Shhh, I don’t want to think about any of those things you said :rofl: Both of those things occurred to me, but in looking at replacements and remembering that we are now earning a lot less income than before, the box shelf seemed great! Part of the reason I married my wife is her simplistic view on things - it’s usually me that wants the nice new stuff - evidenced by the fact that I bought a fancy laser and printer haha.

The paint was more fun, and I was able to get rid of paint that I’ve had for far too long :grin:


The fact that you and your wife are on the same page is all that matters! And trust me, I get the budget. We lived a long time with temporary furniture and we are slowly phasing it out. When I hit 40, I started to draw the line!


Back in our Air Force days when at times we spent months in temporary housing with most of our belongings in storage somewhere, I made a lot of furniture from cardboard moving boxes. :slight_smile:


I had similar issues that I needed a raised platform I could move about. Long ago with a table mill, a friend had cut out big circles and I got the scraps that was several foam PVC circles so I backed the box with a number of folded cardboard pieces to add extra strength and was even able to move the box with the Glowforge from that door to the middle of the house where it lives It also is used for various tabletop tools to use as and where needed.



Recycling at it’s finest! We also need a some sort of coffee table, maybe I’ll get extra creative next week :rofl:


The hipsters call it “upcycling”… but yeah, creative use of what you got on hand to do what you need to do, right now. :slight_smile:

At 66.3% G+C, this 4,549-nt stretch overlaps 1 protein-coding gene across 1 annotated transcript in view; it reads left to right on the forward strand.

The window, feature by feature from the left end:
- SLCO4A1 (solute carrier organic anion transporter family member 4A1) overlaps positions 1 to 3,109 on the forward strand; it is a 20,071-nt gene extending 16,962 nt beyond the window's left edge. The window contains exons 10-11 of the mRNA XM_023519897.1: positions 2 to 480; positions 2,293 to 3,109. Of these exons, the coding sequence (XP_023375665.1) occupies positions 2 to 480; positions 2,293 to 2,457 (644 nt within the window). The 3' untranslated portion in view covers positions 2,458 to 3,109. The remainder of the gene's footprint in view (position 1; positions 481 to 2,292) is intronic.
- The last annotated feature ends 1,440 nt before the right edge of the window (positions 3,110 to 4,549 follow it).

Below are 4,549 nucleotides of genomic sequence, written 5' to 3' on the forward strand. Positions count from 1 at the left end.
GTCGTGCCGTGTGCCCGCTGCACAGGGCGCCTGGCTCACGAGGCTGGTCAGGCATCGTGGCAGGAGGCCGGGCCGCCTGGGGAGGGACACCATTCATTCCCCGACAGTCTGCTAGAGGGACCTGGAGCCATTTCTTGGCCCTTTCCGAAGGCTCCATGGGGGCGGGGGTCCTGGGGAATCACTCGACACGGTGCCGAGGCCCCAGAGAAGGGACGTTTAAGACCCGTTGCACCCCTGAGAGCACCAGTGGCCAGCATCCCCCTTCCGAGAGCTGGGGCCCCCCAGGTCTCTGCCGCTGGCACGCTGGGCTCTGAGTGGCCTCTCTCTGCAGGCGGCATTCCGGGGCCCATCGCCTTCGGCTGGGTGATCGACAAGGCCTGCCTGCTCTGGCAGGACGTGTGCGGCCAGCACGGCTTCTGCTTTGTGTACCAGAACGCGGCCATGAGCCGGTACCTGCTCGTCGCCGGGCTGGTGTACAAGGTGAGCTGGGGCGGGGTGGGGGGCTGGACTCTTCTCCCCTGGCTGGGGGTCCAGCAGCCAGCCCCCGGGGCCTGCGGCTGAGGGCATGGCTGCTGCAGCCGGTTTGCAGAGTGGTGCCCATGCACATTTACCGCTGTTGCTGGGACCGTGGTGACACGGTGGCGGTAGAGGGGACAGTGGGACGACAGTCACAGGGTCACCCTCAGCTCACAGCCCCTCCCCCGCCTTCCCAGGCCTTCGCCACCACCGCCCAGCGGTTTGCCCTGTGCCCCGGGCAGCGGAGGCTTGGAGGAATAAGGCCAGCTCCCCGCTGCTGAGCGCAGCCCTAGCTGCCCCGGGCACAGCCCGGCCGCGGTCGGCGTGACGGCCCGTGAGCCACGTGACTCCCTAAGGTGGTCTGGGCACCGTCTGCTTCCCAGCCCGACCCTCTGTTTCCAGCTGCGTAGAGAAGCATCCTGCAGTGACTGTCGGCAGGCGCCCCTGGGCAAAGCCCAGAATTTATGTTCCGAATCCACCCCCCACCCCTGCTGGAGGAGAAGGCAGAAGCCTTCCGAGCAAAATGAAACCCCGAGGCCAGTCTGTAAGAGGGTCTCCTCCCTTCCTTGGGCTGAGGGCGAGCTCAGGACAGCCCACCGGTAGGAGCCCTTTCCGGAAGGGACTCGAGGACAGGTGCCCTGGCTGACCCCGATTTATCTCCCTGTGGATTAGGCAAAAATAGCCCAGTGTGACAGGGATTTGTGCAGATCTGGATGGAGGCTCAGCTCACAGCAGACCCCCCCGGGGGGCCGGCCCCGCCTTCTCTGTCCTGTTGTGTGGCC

It’s always good to think outside the box.


Had to think inside as well . with so many vertical supports the table is much stronger than it appears.


I use a film over my puzzles before cutting. I think it’s a vinyl transfer film (the film isn’t vinyl). This requires me to weed each piece, but the image is always clean. More work on the backend, but I do my cuts in one pass.


I’ve considered masking them, but the weeding is off-putting. The puzzles I’ve been doing have been over 300 pieces, so taking the masking off individually would be pretty time consuming. The smoke on the pieces isn’t all that bad, just haven’t done any more testing to perfect it.

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I completely understand. A 200-300 piece puzzle can be time consuming to weed. I’ve been using Gorilla tape to help with that. Just throw a strip on it and peel the pieces from the tape instead of the other way around. Much easier. :wink:

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Genius! I may try adding masking, in that case. I haven’t used tape in a while because I use plastic razor blades to help with the weeding usually.